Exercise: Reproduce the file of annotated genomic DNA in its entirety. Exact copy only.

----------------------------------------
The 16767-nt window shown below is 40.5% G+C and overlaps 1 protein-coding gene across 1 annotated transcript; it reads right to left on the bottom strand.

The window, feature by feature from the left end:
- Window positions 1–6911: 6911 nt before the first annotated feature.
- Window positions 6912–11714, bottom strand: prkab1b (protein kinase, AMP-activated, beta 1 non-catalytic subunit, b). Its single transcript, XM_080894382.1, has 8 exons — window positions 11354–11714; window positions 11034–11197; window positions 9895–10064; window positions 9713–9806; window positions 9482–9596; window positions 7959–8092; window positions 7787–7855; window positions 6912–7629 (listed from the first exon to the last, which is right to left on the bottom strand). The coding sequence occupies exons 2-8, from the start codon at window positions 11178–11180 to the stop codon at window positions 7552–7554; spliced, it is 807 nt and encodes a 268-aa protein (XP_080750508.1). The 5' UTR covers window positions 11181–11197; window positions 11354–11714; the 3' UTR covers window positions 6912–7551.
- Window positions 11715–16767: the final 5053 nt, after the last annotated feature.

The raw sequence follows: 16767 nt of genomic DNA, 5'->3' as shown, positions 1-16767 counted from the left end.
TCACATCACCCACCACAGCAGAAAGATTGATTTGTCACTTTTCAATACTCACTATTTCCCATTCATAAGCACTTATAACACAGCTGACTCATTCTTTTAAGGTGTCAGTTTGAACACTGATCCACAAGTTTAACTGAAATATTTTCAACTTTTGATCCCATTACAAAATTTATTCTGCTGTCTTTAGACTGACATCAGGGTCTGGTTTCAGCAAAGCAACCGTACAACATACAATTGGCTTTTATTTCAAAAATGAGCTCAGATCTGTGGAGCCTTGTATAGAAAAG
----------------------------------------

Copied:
The 16767-nt window shown below is 40.5% G+C and overlaps 1 protein-coding gene across 1 annotated transcript; it reads right to left on the bottom strand.

The window, feature by feature from the left end:
- Window positions 1–6911: 6911 nt before the first annotated feature.
- Window positions 6912–11714, bottom strand: prkab1b (protein kinase, AMP-activated, beta 1 non-catalytic subunit, b). Its single transcript, XM_080894382.1, has 8 exons — window positions 11354–11714; window positions 11034–11197; window positions 9895–10064; window positions 9713–9806; window positions 9482–9596; window positions 7959–8092; window positions 7787–7855; window positions 6912–7629 (listed from the first exon to the last, which is right to left on the bottom strand). The coding sequence occupies exons 2-8, from the start codon at window positions 11178–11180 to the stop codon at window positions 7552–7554; spliced, it is 807 nt and encodes a 268-aa protein (XP_080750508.1). The 5' UTR covers window positions 11181–11197; window positions 11354–11714; the 3' UTR covers window positions 6912–7551.
- Window positions 11715–16767: the final 5053 nt, after the last annotated feature.

The raw sequence follows: 16767 nt of genomic DNA, 5'->3' as shown, positions 1-16767 counted from the left end.
TCACATCACCCACCACAGCAGAAAGATTGATTTGTCACTTTTCAATACTCACTATTTCCCATTCATAAGCACTTATAACACAGCTGACTCATTCTTTTAAGGTGTCAGTTTGAACACTGATCCACAAGTTTAACTGAAATATTTTCAACTTTTGATCCCATTACAAAATTTATTCTGCTGTCTTTAGACTGACATCAGGGTCTGGTTTCAGCAAAGCAACCGTACAACATACAATTGGCTTTTATTTCAAAAATGAGCTCAGATCTGTGGAGCCTTGTATAGAAAAG